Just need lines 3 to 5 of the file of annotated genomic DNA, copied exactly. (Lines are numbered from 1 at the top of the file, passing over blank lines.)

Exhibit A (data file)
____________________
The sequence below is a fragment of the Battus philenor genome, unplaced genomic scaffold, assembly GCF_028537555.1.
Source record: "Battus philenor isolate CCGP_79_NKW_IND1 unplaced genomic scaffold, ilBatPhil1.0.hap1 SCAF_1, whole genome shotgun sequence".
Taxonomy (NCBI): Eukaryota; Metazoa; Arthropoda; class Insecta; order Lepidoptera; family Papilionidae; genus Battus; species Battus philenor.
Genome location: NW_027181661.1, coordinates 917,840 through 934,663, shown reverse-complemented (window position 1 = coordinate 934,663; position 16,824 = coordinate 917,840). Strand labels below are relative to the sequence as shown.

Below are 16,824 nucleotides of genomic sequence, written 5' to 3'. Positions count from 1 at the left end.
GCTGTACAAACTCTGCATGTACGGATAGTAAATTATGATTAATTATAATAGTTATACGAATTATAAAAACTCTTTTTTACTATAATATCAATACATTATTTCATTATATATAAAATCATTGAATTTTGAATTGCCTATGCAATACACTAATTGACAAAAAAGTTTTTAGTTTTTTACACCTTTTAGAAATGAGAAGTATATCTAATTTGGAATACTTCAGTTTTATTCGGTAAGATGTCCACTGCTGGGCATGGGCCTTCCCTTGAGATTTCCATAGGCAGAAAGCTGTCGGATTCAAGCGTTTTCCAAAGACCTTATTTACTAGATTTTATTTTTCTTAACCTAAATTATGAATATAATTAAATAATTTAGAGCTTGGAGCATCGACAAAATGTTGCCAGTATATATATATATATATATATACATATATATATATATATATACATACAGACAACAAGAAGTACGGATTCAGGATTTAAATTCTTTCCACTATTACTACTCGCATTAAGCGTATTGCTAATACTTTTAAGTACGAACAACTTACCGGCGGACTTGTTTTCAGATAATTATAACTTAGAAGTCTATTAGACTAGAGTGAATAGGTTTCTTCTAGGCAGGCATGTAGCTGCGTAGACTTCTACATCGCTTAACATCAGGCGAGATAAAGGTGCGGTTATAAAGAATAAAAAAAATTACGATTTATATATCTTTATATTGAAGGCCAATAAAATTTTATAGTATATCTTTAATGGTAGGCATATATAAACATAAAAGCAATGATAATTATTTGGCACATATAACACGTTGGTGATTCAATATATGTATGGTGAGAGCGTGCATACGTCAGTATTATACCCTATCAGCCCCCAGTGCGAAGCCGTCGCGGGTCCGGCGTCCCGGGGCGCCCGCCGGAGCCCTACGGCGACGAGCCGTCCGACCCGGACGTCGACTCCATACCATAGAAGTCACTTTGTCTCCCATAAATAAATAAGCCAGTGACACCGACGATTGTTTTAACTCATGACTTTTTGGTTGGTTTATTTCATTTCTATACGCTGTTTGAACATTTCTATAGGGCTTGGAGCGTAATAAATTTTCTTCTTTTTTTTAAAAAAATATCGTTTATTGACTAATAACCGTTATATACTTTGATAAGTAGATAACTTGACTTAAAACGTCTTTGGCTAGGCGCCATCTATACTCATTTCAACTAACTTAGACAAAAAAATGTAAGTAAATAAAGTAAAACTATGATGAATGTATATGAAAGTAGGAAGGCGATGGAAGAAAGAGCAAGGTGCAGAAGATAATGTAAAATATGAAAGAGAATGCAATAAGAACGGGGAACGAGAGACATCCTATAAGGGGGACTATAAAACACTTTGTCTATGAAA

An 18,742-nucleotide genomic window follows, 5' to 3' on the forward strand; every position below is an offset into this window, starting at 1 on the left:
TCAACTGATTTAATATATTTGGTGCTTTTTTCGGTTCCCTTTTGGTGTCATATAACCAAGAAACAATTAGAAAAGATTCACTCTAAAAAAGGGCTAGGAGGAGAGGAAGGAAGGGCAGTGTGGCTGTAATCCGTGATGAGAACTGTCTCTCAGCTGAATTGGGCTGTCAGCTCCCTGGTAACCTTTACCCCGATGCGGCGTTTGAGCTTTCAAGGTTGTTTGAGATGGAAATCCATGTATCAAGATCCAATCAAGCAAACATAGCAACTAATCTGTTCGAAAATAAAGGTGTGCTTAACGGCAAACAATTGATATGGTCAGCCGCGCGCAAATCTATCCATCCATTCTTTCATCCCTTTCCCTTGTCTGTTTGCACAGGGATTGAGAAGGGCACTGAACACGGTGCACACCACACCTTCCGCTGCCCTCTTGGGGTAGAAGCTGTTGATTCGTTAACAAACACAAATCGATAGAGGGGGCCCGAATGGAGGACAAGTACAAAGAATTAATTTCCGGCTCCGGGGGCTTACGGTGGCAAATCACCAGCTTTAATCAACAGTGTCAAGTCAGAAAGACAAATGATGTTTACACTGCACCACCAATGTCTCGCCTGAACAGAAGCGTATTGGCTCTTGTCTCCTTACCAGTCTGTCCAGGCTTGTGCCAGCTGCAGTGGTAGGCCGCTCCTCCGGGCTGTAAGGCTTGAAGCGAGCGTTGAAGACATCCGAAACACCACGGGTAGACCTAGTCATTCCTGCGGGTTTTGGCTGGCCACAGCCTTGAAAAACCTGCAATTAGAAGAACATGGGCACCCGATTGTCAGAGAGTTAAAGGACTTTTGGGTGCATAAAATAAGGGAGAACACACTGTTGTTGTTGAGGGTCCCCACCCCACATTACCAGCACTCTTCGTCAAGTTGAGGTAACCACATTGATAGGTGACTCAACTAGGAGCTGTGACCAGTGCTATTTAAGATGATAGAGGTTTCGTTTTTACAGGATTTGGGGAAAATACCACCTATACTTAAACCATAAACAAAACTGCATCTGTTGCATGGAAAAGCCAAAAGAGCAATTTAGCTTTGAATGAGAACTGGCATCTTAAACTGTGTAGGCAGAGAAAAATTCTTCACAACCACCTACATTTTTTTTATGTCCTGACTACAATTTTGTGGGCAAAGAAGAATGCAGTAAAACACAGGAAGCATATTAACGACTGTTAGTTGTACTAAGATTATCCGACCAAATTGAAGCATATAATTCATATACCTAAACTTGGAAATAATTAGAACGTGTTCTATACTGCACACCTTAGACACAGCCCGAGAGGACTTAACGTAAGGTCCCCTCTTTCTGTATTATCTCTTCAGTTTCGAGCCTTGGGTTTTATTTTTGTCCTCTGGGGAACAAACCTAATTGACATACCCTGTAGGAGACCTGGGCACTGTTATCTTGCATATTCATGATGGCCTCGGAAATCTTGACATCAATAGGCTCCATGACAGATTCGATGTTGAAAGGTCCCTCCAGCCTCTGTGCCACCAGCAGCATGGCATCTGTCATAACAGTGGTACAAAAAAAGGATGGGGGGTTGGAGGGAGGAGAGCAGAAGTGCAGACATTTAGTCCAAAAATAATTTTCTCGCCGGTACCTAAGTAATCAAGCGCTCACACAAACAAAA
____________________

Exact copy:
Taxonomy (NCBI): Eukaryota; Metazoa; Arthropoda; class Insecta; order Lepidoptera; family Papilionidae; genus Battus; species Battus philenor.
Genome location: NW_027181661.1, coordinates 917,840 through 934,663, shown reverse-complemented (window position 1 = coordinate 934,663; position 16,824 = coordinate 917,840). Strand labels below are relative to the sequence as shown.

Below are 16,824 nucleotides of genomic sequence, written 5' to 3'. Positions count from 1 at the left end.